Consistent information on actual sensor performance is available from DXO Mark for many cameras. This service assesses and scores the color depth ("DXO Portrait"), dynamic range ("DXO Landscape"), and low-light sensitivity ("DXO Sports") of camera sensors, and also publishes an overall camera score. The adjacent table reports on the physical sensor characteristics and the outcomes of the DXO sensor quality tests for a sample of comparator-cameras.
| DXO |
|2.||Sony A900||Full Frame||24.4||6048||4032||none||23.7||12.3||1431||79|
|7.||Canon G9 X Mark II||1-inch||20.0||5472||3648||1080/60p||21.9||12.5||522||65|
|10.||Canon 5D Mark II||Full Frame||21.0||5616||3744||1080/30p||23.7||11.9||1815||79|
|12.||Panasonic S1||Full Frame||24.0||6000||4000||4K/60p||25.2||14.5||3333||95|
|15.||Sony A99 II||Full Frame||42.2||7952||5304||4K/30p||25.4||13.4||2317||92|
|16.||Sony A99||Full Frame||24.0||6000||4000||1080/60p||25.0||14.0||1555||89|
|17.||Sony A850||Full Frame||24.4||6048||4032||none||23.8||12.2||1415||79|
Many modern cameras are not only capable of taking still images, but also of capturing video footage. The SX70 indeed provides movie recording capabilities, while the A900 does not. The highest resolution format that the SX70 can use is 4K/30p.
Apart from body and sensor, cameras can and do differ across a range of features. For example, the SX70 has an electronic viewfinder (2360k dots), while the A900 has an optical one. Both systems have their advantages, with the electronic viewfinder making it possible to project supplementary shooting information into the framing view, whereas the optical viewfinder offers lag-free viewing and a very clear framing image. The adjacent table lists some of the other core features of the Canon SX70 and Sony A900 along with similar information for a selection of comparators.
|7.||Canon G9 X Mark II||none||n||3.0||1040||fixed||Y||1/2000s||8.2||Y||Y|
|10.||Canon 5D Mark II||optical||Y||3.0||920||fixed||n||1/8000s||3.9||n||n|
|15.||Sony A99 II||2400||Y||3.0||1229||full-flex||n||1/8000s||12.0||n||Y|
One difference between the cameras concerns the presence of an on-board flash. The SX70 has one, while the A900 does not. While the built-in flash of the SX70 is not very powerful, it can at times be useful as a fill-in light.The SX70 has an articulated LCD that can be turned to be front-facing. This characteristic will be appreciated by vloggers and photographers who are interested in snapping selfies. In contrast, the A900 does not have a selfie-screen.
The SX70 writes its imaging data to SDXC cards, while the A900 uses Compact Flash or Memory Stick PRO Duo cards. The A900 features dual card slots, which can be very useful in case a memory card fails. In contrast, the SX70 only has one slot.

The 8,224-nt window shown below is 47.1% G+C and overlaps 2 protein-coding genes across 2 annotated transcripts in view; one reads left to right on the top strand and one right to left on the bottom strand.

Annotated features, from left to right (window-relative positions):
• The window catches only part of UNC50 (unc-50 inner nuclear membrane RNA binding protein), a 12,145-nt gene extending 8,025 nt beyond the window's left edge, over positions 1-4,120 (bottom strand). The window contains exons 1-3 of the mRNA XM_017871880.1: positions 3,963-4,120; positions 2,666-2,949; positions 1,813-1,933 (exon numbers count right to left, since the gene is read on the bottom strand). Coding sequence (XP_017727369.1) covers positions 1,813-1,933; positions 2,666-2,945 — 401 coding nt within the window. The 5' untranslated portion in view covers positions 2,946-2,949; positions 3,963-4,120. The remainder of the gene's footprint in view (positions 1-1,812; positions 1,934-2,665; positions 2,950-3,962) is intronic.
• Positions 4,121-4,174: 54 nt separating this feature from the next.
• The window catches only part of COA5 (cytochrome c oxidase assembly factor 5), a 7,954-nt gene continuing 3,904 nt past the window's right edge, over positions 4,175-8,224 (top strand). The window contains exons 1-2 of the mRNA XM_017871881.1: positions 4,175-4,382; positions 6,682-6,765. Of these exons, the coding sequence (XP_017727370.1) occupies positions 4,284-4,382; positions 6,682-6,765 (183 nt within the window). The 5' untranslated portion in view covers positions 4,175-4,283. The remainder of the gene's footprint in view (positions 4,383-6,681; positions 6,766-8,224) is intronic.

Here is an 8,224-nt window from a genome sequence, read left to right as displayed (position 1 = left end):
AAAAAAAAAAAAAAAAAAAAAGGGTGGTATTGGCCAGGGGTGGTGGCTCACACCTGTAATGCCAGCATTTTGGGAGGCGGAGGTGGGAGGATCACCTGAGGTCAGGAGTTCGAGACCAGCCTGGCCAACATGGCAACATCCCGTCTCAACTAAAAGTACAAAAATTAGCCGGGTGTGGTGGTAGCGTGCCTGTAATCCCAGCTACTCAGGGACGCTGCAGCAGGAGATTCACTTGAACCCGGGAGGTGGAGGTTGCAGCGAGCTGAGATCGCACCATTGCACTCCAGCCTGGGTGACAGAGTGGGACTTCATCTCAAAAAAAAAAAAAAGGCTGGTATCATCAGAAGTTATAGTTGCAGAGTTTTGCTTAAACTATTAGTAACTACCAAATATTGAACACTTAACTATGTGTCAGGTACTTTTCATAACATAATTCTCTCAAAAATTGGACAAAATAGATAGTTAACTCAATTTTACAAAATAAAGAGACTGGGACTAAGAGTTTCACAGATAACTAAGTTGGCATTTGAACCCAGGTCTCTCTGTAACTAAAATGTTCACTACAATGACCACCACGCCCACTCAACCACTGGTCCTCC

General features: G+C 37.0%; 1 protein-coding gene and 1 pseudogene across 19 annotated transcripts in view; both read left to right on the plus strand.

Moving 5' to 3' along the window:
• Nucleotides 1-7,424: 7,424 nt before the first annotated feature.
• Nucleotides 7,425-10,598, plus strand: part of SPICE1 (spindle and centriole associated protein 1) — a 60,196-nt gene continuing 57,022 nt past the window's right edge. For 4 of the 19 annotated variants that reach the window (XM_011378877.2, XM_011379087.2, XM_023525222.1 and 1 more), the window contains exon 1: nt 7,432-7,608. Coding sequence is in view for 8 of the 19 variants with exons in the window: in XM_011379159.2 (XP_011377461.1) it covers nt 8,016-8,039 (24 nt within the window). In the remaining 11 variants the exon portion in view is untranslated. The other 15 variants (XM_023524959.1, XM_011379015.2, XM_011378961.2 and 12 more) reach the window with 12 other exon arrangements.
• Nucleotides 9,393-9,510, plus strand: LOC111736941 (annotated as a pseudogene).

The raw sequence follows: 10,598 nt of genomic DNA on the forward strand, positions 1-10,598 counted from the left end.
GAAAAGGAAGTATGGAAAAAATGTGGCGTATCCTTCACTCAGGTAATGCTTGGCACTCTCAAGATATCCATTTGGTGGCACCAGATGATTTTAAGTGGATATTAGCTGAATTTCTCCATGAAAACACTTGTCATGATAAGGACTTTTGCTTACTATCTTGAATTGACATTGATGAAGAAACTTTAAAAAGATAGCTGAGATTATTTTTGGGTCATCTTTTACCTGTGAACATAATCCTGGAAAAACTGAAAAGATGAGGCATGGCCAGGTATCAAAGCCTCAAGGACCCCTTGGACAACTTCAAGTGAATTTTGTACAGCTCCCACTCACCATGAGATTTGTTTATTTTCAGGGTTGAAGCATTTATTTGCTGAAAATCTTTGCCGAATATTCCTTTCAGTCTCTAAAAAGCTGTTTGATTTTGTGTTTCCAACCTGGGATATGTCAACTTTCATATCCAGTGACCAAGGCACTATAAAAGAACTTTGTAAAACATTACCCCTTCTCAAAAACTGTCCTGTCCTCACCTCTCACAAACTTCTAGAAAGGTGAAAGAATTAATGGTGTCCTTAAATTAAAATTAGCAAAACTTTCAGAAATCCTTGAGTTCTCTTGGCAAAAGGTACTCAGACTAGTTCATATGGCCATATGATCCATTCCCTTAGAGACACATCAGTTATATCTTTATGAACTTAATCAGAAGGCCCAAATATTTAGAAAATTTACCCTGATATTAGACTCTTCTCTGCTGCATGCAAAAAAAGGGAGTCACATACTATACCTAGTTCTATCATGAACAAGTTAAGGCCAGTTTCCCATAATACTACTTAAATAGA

For some imaging applications, the extent to which a camera can communicate with its environment can be an important aspect in the camera decision process. The table below provides an overview of the connectivity of the Canon PowerShot SX70 HS and Sony Alpha A900 and, in particular, the interfaces the cameras (and selected comparators) provide for accessory control and data transfer.
| WiFi |
| NFC |
|7.||Canon G9 X Mark II||-||stereo||mono||-||-||micro||2.0||Y||Y||Y|
|10.||Canon 5D Mark II||Y||mono||mono||Y||-||mini||2.0||-||-||-|
|15.||Sony A99 II||Y||stereo||mono||Y||Y||micro||2.0||Y||Y||Y|
It is notable that the SX70 offers wifi support, while the A900 does not. Wifi can be a very convenient means to transfer image data to an off-camera location.
Studio photographers will appreciate that the Sony A900 (unlike the SX70) features a PC Sync socket, so that professional strobe lights can be controlled by the camera.
The SX70 is a recent model that features in the current product line-up of Canon. In contrast, the A900 has been discontinued (but can be found pre-owned on eBay). As a replacement in the same line of cameras, the A900 was succeeded by the Sony A99. Further information on the two cameras (e.g. user guides, manuals), as well as related accessories, can be found on the official Canon and Sony websites.
So what conclusions can be drawn? Is there a clear favorite between the Canon SX70 and the Sony A900? Which camera is better? A synthesis of the relative strong points of each of the models is listed below.
Advantages of the Canon PowerShot SX70 HS:
- Maximized detail: Lacks an anti-alias filter to exploit the sensor's full resolution potential.
- Broader imaging potential: Can record not only still images but also 4K/30p movies.
- More framing info: Has an electronic viewfinder that displays shooting data.
- More flexible LCD: Has a swivel screen for odd-angle shots in portrait or landscape orientation.
- More selfie-friendly: Has an articulated screen that can be turned to be front-facing.
- Faster burst: Shoots at higher frequency (10 vs 5 flaps/sec) to capture the decisive moment.
- Ready to shoot: Comes with a built-in lens, while the A900 requires a separate lens.
- More compact: Is smaller (127x91mm vs 156x117mm) and thus needs less room in the bag.
- Less heavy: Is lighter even though it comes with a built-in lens (unlike the A900).
- Easier fill-in: Is equipped with a small onboard flash to brighten deep shadow areas.
- Easier file upload: Has wifi built in for automatic backup or image transfer to the web.
- Easier wireless transfer: Supports Bluetooth for image sharing without cables.
- More affordable: Was introduced at a lower price, despite coming with a built-in lens.
- More modern: Reflects 10 years of technical progress since the A900 launch.
Arguments in favor of the Sony Alpha A900:
- More detail: Has more megapixels (24.4 vs 20.2MP), which boosts linear resolution by 12%.
- Better moiré control: Has an anti-alias filter to avoid artificial patterns to appear in images.
- Better image quality: Features bigger pixels on a larger sensor for higher quality imaging.
- Richer colors: The pixel size advantage translates into images with better, more accurate colors.
- More dynamic range: Larger pixels capture a wider spectrum of light and dark details.
- Better low-light sensitivity: Larger pixels means good image quality even under poor lighting.
- Brighter framing: Features an optical viewfinder for clear, lag-free composition.
- Easier setting verification: Features a control panel on top to check shooting parameters.
- Faster shutter: Has higher mechanical shutter speed (1/8000s vs 1/2000s) to freeze action.
- More flexible: Makes it possible to change lenses and thus to use specialty optics.
- Longer lasting: Gets more shots (880 versus 325) out of a single battery charge.